Retirement is a new stage of life, and many seniors want a new environment to go with it. That’s why so many older adults decide to downsize. However, this comes with challenges.
Decades worth of memories, habits, and stuff makes moving complicated. Here is a guide to determine if you should downsize, find the right place, and make moving a breeze.
Is Downsizing Right for You?
Not all seniors need to downsize. However, it’s a good call for many. 64% of seniors state that they plan to stay in their homes at retirement, but around 51% of retirees aged 50+ eventually move into smaller accommodations.
Are you spending too much on current housing?
Many people live in large family homes in great school districts. This is perfect…when you have kids in public school. Once your kids are out of the house, however, you’re paying extra in heating, cooling, and taxes that you don’t really need.
Selling your home can shed the extra expenses that accrue with a larger home, such as utilities and upkeep. When researching, consider agent commissions, taxes, and any moving expenses involved. There may be repairs or improvement costs if you need to bring up the value of your house.
If you’re considering your options regarding downsizing, check the current market price of your home to see if selling is feasible given the market environment. It’s good practice to check back periodically as the market fluctuates. PennyMac’s Home Value Estimator is reputed to be the most accurate pricing tool.
Beware of inflating the value of your home because of sentimental memories. Memories are not what potential buyers consider when determining the value of a home. Starting fresh and leaving your old lifestyle behind can be a difficult choice.
Do you have too much clutter?
Downsizing is also valuable for seniors who feel they have too much stuff. Generally speaking, clutter grows to fit the space available. If you downsize, you’ll be forced to make decisions you’ve been putting off, such as whether you truly need four slow cookers.
Will your current home be difficult to get around as you age?
One of the most important reasons to downsize is if your current home will be unsafe or difficult to navigate as you age. For example, lots of stairs means lots of hazards.
Even if you don’t have any trouble getting around your house right now, look at your space critically and ask if it will stay manageable as you age. If not, it could make sense to move into a more senior-friendly property.
Selling or Renting Your Current Home
Local housing markets often fluctuate, so check what’s happening. Find out the average time it takes to sell similar homes in your neighborhood, and pay attention to what other homes in your area are selling for, as well.
Renting Out Your Home as an Option
If you’re not ready to sell, consider renting out your home, especially if you don’t have a mortgage or have low payments. You could receive a small profit. When deciding to rent, a property manager can help you get the most out of it.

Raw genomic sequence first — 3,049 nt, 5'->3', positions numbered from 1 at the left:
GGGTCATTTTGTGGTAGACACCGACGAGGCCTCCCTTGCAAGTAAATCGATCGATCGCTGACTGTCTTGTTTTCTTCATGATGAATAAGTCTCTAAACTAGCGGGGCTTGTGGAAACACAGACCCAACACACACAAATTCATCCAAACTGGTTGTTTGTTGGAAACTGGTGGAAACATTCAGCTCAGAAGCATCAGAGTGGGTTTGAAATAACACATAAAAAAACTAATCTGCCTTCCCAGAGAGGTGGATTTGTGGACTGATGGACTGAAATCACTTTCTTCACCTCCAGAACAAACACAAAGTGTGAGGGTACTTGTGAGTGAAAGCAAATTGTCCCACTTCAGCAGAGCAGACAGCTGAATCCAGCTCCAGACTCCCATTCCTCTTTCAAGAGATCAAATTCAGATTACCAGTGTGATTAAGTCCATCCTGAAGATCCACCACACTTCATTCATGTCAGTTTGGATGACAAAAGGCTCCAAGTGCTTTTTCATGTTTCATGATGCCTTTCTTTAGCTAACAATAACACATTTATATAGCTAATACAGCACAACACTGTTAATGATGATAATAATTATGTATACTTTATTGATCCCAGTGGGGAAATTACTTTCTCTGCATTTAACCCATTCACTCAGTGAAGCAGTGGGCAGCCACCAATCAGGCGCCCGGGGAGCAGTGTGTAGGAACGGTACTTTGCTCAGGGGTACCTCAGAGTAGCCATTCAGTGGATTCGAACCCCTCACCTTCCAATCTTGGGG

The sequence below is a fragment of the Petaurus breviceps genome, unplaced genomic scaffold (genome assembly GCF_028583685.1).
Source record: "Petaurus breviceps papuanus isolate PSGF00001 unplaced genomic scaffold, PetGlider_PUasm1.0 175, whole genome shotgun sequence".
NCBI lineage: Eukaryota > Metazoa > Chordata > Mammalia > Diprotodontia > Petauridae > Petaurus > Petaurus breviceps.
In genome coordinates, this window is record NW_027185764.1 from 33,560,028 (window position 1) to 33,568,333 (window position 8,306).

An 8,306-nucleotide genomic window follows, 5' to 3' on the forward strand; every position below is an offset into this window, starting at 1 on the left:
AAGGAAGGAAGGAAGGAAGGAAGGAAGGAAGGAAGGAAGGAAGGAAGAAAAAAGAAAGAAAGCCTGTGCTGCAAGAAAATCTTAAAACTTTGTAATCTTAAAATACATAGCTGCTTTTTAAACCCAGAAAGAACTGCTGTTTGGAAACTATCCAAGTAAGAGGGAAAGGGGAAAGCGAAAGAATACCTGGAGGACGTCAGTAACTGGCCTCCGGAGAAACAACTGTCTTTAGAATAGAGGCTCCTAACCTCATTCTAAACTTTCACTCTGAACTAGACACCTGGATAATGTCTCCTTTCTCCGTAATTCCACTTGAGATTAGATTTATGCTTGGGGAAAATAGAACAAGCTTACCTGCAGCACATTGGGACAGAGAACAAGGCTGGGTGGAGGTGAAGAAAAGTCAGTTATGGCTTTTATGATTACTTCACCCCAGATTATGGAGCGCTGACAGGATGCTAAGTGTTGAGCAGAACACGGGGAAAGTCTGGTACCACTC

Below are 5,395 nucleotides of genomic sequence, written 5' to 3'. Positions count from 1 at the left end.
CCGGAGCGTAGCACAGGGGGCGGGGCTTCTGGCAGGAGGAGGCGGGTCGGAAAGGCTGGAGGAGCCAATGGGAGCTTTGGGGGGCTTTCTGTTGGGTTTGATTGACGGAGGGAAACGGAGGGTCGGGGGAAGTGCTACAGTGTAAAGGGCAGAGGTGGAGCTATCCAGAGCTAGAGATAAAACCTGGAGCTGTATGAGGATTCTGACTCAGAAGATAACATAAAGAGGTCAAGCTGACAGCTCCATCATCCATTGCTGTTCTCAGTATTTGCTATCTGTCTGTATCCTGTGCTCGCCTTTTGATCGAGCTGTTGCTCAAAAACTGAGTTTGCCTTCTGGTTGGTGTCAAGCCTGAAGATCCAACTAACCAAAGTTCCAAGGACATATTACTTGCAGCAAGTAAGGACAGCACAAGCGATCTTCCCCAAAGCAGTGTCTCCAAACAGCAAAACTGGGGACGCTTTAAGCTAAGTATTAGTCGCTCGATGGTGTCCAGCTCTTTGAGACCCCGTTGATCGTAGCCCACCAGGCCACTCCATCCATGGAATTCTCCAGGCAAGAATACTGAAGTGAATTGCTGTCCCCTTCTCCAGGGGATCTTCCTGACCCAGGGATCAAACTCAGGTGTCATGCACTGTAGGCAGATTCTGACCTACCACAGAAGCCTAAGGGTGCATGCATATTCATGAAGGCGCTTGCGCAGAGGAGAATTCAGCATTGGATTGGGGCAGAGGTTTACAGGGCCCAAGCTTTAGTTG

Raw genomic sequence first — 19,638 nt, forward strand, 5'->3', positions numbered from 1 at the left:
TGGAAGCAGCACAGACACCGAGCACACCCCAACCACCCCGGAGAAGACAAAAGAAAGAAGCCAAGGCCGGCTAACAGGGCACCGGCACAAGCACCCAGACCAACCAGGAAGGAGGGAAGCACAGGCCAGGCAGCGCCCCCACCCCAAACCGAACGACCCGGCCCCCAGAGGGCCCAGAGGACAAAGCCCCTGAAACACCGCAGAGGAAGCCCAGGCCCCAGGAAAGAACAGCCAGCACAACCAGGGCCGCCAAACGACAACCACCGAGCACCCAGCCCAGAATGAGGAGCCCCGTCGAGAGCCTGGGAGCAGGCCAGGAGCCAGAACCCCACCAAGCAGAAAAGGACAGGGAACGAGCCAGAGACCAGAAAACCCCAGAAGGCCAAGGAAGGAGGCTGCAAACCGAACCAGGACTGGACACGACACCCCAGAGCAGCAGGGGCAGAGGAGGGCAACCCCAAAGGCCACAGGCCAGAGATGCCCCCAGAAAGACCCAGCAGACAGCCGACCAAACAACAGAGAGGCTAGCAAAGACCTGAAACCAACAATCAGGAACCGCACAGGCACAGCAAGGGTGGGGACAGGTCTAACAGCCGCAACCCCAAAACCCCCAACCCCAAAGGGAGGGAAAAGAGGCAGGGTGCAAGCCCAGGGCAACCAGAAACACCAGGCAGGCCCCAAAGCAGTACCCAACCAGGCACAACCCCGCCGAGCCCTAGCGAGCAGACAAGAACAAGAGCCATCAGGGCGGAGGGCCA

Another option would be letting other family members move in and take over the mortgage payments if you wish to keep the home in the family. If you decide not to move, you’re surrounded by loved ones to continue making cherished memories.
Finding a New Place
Once you decide to downsize, you’ll have to figure out where you want to live.
Start by reviewing the local housing market.This can give you a sense of what kind of properties are available at your price point. Understanding your market is the first step toward figuring out what you should look for.
You could also look into retirement communities in your area. Retirement communities are a great option, because they typically come with plenty of amenities and a built-in community of your peers. And, housing built with seniors in mind is sure to continue working for you as you age.
Even if you don’t think you’ll ever need assisted living, it’s worth checking out sooner rather than later. The fact of the matter is, the time might come where you need help with day-to-day tasks.
Moving into assisted living will be a lot less stressful if you’ve already toured the options. Plus, you’ll have an easier time evaluating the facilities in your area now, when the pressure is off.
If you’d prefer to save more money on downsizing, then consider sharing a home with roommates. Not only can home sharing reduce overall living costs, it can help satisfy the need for socialization, and you can rely on someone to be there in case you’re in need of assistance.
Downsizing and Moving
You can begin downsizing once you’ve found your home, or you can start the process as soon as you begin your search. Either way, you’ll need to go through all of your stuff and figure out whether it should move with you.
Start with items in storage. Generally speaking, the dustier something is, the less likely you are to need it. Throw out or donate all broken items, duplicates, and gifts still in their box. Evaluate sentimental items honestly, and only hold on to items that are truly meaningful.
When it comes to the move itself, your best bet is to hire movers. You don’t want to risk injuring yourself trying to lift boxes or heavy furniture in and out of a moving truck, and pros save you the trouble.
Costs will vary depending on several factors, such as how far you’re moving, how much needs to be moved, and even the day of the week. However, making room in your budget for movers pays big dividends in convenience.
Finding the perfect home for retirement might be complicated, but it’s well worth the effort. Your golden years are the time to relax, enjoy your loved ones, and explore the things you’ve always wanted to try. With the right environment, you’ll be able to live the retirement you’ve been dreaming of.